Binance record penalty is a mere slap on the wrist
Instead of boasting about the billions extracted from the crypto exchange, the US Departments of Justice and Treasury should have closed it down.
There were so many secretaries, attorneys, deputy attorneys and heads of regulatory agencies on stage at the US Department of Justice (DoJ) on Tuesday evening that they had to shuffle awkwardly between all the puffed-out chests to take their turn at the microphone.
They had come to boast about the guilty pleas and large financial penalties extracted from Binance, the world’s largest crypto exchange, and its former chief executive, Changpeng Zhao.
Zhao had pleaded guilty to failing to maintain an effective anti-money laundering (AML) programme at the exchange he founded and ran, and had stepped down. Binance had pleaded guilty to violations of the bank secrecy act and failure to register as a money transmitting business.
The message from each of the department speakers was the same: if you operate in the US and serve US customers, you must obey US laws or you will pay the penalty.
Binance may well have paid a record financial fine for its crimes, but the mere fact that it could do so shows just how much profit it made from offering a platform on which terrorist organizations such as Hamas, Al-Qaeda and Isis could easily move money, alongside distributors of child pornography, sanctioned individuals from Russia to Iran, and other criminals.
The company’s business model was built on avoiding US regulatory oversight. It set up binance.us, a US affiliate, to draw regulators’ attention away from the high volume of US businesses and individuals still trading on binance.com.
It encouraged big users to hide their locations behind virtual private networks. It undertook no know-your-customer (KYC) check on users withdrawing less than two bitcoin per day.
At its height, two bitcoin equated to $130,000.
The US Department of Treasury Financial Crimes Enforcement Network (FinCEN) consent order runs to 92 pages and lays out the agreed facts.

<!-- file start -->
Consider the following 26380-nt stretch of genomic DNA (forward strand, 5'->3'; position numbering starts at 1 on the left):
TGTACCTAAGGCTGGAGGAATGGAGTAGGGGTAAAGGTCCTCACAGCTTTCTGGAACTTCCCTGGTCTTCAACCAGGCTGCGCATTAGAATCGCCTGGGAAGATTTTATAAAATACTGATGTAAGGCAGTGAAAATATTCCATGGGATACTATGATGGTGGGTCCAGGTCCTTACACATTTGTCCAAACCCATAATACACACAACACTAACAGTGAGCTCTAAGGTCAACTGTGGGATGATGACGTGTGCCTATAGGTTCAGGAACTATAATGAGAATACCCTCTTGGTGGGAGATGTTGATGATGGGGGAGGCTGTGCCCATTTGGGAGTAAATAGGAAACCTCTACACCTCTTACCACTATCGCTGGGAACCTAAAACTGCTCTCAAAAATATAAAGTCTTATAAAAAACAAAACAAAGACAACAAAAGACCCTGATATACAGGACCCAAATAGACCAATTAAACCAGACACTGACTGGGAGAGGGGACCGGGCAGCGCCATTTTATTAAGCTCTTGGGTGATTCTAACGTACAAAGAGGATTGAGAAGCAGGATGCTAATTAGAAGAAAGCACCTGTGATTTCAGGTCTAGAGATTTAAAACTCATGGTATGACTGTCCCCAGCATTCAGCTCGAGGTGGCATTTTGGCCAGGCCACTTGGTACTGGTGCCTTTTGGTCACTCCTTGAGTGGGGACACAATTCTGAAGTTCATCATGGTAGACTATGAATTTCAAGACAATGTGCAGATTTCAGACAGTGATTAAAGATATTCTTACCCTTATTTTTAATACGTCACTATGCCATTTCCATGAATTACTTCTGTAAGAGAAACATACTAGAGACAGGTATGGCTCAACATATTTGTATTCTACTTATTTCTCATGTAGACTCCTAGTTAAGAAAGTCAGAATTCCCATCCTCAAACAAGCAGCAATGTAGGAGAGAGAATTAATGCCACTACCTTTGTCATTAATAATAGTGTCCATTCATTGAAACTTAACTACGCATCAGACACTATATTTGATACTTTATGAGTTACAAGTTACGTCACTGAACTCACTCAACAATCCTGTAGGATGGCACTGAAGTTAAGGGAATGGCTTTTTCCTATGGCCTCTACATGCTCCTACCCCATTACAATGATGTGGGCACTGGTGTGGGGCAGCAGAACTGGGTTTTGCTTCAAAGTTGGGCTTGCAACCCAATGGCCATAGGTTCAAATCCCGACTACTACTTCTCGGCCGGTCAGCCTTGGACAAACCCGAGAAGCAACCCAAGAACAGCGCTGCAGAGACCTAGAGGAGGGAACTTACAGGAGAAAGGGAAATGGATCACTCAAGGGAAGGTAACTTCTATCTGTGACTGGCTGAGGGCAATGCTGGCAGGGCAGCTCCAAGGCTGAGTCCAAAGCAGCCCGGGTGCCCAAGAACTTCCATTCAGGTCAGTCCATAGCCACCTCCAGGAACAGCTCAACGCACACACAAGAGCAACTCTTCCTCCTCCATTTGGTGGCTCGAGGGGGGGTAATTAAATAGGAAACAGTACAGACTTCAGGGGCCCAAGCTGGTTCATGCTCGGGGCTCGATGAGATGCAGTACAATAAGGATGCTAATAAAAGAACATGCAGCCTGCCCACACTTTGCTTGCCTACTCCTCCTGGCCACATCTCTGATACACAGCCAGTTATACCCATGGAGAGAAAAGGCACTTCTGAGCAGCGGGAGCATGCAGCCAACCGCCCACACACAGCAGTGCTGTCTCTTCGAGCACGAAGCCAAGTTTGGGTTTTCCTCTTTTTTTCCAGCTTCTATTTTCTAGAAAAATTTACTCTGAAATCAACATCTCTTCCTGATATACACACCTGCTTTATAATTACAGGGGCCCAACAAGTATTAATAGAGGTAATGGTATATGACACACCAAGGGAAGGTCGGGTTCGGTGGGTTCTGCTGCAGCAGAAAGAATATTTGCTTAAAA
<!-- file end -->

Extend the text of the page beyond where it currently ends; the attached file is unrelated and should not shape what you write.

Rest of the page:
These include that Binance received reports from its third-party service provider in April 2019 identifying Hamas-associated transactions but filed no suspicious activity reports (SARs) with FinCEN. Instead, Binance’s former chief compliance officer attempted to influence how its third-party service provider reported on Binance’s conduct.
As Attorney General Merrick Garland trumpeted the case, the US government was still negotiating for the possible release of hostages seized by Hamas on October 7, the day the group murdered 1,400 Israeli men women and children. That provoked a war that has since claimed the lives of many thousands more Palestinian innocents.
Let’s remember that when terrorist money moves, it eventually buys bombs and guns.
Why haven’t the US authorities closed Binance down? That would have sent a message
The consent order mentions Binance processing several million dollars for a crypto exchange that allowed its users to “cash out” at a sanctioned Russian bank and that had substantial exposure to the Russian dark-net market, Hydra Market. Crypto money laundering site BestMixer also took advantage of Binance’s no-KYC policy.
Garland pointed out that US authorities had taken over both Hydra Market and BestMixer and closed them down.
Why haven’t the US authorities closed Binance down? That would have sent a message.
Could it be that they are incapable of doing so? Or have the DoJ and the Treasury moved into the business of taking a cut out of the fat margins of errant crypto exchanges, perhaps to make a modest dent in ballooning annual US budget deficits?
A challenging chapter
There were no press conferences at Binance and not much public apology either. The crypto crowd does its talking on X. It wants to portray the settlement as a positive.
“We’re pleased to share we’ve reached resolution with several US agencies related to their investigations,” Binance X’d on Tuesday evening. “This allows us to turn the page on a challenging yet transformative chapter of learning that has helped us become stronger, safer, and an even more secure platform.”
It might have been an expensive piece of marketing, but paying $4.3 billion and then drawing up a list of three potential candidates to be its FinCEN-approved compliance monitor allows Binance now to present itself as some kind of regulated and approved entity.
In the end, that might bring it even more business.
Given that most of what is traded on Binance is garbage, this is not a good outcome for anyone, other than those seeking to make money from the gullible and greedy.
Obviously, that covers just about everyone in crypto. Does it also now include the US government?